May 21, 2019
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Record January snowfall took a toll on Presque Isle Public Works crew

Melissa Lizotte | Presque Isle Star-Herald
Melissa Lizotte | Presque Isle Star-Herald
A Presque Isle Public Works vehicle works to clear extra snow from a sidewalk on University Drive ahead of a winter storm that brought several more inches of snow.

With well over 100 inches of snowfall so far this winter, the Presque Isle Public Works crew has worked longer hours and stretched the department’s budget on many occasions to keep the roadways clean for drivers.

“Throughout January, the guys were working an average of 75 to 95 hours a week,” said Chris Perkins, deputy director of Presque Isle Public Works. “At one point they worked 56 hours nonstop. In the time that I’ve been here, I’ve never seen that happen before.”

Last month became the snowiest January on record, with the National Weather Service in Caribou reporting 59.8 inches for the month. That total broke the previous record of 44.5 inches of snow that fell in January 1994. Perkins said that the January snowfall contributed to public works using around 500 more tons of salt than normal so far this winter season. Typically the department uses around 2,350 tons of salt every winter, with 350 tons given to local school districts for their grounds.

Although February has only produced one major winter storm so far, having a small crew of 13 — including Perkins and two mechanics who also work as plow drivers — means working continuously until the worst of any storm is over.

After the latest big storm on Wednesday, crew members left work at 9 p.m. and came back at 3:30 a.m. Thursday to salt and plow roadways and sidewalks before the morning commute. With the several inches of snowfall that was predicted for that Friday afternoon and evening, crews were out from 9 a.m. to 3 p.m. — which constitutes a normal workday — to prepare for additional accumulation.

But on Friday evening crews worked overtime hours in order to take care of the mix of rain and snow that fell, a practice that has become more common than normal this winter season. Perkins said that his crew members each have worked at least 20 to 30 hours overtime on this season.

“It’s a long workday when you’re working 48 hours straight or more, even though you’re getting paid,” Perkins said. “During those January storms, the guys would stop long enough to put more fuel in their trucks and grab a bite to eat, but that’s it. After so many hours you have to stop because they’ll get tired and that’s when accidents can happen.”

Dana Fowler, public services director for the city of Presque Isle, said that the extra snowfall has resulted in public works using 35 percent of the department’s 2019 overtime budget and 26 percent of its diesel fuel budget for plow equipment. The entire budget for the 2019 municipal year is $1.9 million.

“We’ve estimated that with one 12-inch storm we spent $26,000 on everything — salt, sand, fuel and overtime hours,” Fowler said. “It’s expensive, for sure, but it’s something that needs to be done to keep the roads clear.”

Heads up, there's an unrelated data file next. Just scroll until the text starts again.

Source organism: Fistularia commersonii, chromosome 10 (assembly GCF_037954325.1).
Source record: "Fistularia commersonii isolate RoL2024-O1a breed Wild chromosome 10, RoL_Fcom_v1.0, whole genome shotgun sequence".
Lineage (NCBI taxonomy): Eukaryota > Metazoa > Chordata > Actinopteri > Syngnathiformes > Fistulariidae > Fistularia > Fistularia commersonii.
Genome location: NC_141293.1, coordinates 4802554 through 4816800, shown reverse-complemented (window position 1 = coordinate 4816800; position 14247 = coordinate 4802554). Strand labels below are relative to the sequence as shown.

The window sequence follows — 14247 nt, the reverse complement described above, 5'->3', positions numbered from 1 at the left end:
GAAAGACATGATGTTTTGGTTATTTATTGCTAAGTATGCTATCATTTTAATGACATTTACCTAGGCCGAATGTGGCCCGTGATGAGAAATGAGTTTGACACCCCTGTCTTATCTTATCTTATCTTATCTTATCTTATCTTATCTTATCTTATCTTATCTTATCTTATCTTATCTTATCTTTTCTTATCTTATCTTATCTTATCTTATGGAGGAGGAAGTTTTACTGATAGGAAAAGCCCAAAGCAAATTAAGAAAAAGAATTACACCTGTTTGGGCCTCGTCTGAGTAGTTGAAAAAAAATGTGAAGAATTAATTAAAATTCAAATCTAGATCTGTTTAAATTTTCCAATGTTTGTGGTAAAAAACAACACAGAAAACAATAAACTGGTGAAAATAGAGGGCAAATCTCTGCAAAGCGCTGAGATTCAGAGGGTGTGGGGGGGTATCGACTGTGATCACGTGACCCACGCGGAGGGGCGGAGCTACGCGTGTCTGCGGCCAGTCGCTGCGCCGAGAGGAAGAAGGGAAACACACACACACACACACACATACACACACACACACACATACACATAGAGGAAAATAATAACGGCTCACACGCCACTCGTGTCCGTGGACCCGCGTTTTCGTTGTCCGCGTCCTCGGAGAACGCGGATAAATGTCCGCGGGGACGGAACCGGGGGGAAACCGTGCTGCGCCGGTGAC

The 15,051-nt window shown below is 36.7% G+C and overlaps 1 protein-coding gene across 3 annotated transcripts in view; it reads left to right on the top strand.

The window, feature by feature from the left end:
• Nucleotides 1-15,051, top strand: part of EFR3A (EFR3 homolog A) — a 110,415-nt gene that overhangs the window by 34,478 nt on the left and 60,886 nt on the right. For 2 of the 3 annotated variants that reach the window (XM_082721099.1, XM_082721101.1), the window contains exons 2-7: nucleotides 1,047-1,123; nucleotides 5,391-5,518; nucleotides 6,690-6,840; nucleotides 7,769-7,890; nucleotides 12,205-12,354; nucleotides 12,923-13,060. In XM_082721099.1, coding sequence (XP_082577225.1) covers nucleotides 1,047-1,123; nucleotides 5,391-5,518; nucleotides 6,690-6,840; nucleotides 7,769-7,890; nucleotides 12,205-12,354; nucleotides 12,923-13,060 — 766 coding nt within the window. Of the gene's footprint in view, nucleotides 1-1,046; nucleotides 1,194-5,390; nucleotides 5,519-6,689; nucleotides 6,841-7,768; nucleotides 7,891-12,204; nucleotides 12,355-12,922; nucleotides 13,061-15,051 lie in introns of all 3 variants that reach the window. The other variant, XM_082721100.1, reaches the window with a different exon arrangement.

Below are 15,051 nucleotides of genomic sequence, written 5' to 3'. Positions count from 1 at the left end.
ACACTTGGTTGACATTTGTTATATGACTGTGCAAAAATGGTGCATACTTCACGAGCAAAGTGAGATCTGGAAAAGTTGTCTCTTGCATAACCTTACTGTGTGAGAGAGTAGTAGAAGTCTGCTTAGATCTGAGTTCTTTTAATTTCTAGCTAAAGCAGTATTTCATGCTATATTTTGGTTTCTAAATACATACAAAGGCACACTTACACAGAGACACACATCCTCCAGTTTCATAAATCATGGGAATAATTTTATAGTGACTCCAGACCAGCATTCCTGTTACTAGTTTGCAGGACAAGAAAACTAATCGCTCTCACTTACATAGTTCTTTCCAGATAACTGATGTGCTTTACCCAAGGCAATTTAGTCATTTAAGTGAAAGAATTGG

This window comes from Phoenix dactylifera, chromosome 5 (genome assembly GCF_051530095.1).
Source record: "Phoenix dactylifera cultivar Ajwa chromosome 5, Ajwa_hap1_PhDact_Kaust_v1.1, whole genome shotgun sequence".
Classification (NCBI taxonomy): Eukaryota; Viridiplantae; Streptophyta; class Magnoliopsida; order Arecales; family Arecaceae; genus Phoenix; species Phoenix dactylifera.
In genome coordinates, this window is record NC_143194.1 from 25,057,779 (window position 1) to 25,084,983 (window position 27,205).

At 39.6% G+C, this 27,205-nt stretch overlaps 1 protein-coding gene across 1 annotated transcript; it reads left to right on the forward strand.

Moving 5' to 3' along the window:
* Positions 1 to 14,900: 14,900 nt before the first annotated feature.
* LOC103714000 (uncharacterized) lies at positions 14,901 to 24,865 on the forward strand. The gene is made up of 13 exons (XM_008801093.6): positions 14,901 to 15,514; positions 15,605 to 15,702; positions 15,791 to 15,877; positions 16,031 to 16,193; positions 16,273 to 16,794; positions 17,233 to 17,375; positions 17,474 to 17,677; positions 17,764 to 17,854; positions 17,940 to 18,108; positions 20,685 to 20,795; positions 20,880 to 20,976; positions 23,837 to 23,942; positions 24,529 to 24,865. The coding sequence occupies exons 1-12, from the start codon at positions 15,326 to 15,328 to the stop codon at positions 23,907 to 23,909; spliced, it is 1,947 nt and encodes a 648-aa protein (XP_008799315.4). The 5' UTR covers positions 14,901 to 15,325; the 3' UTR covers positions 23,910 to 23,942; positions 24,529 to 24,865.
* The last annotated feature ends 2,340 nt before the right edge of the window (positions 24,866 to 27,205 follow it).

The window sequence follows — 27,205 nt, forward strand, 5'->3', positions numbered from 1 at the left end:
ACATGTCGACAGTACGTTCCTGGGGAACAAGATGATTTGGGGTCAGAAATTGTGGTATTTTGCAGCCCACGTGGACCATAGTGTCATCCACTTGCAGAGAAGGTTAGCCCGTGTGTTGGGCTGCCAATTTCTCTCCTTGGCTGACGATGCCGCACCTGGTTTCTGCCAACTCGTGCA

Presque Isle Public Works operates with nine plow trucks to clean roadways and two sidewalk machines. Each crew member covers an area of city territory that is 12.5 centerline miles, which refers to the actual distance of the road. Daily plowing is broken into nine runs that typically take 3 to 4 hours to complete, though crews have been known to be out for 4 ½ hours or more during major storms.

Perkins noted that the crew typically begins a storm day by cleaning high-traffic roads such as Main, Academy, Maysville and State streets before moving on to side streets and residential areas. Some of the most challenging roads to clean have been ones located over open terrain that increases the intensity of blowing snow during strong winds, such as the Chapman, Centerline, Brewer and Burlock roads.

Though the department has worked with the Presque Isle City Council in recent years to save more funds to buy newer equipment, public works still has trucks that are 20 to 30 years old. When snow removal equipment does need repairs, that creates further problems during major cleanup days.

“If one of our trucks breaks down we lose a driver because one of our mechanics has to stay behind,” Perkins said. “Unlike the [Maine] Department of Transportation, local municipalities can’t afford to have spare plow drivers on call.”

He encourages motorists who come across public works vehicles to slow down, give plow operators enough room to do their jobs and be patient, especially during the evening and early morning hours when they already are growing tired from a longer than normal day at work.

Lately, Perkins said, public works also has seen an increase in folks pushing extra snow from driveways onto the roadways, which not only creates unsafe driving conditions but is illegal.

“When people push that snow onto the road it blocks half a lane. Then after it freezes we can’t move it out of the way,” Perkins said. “The police have told us that they’ve seen more incidents like that during the last few years.”

With several weeks of winter still ahead, Perkins and his crew are hoping that the amount of heavy snowfall and storms becomes less prevalent in order to finish the year within the budget and to reduce the wear and tear on equipment.

“An early spring would make everybody’s life better this season,” Perkins said.

This was originally published in The County.

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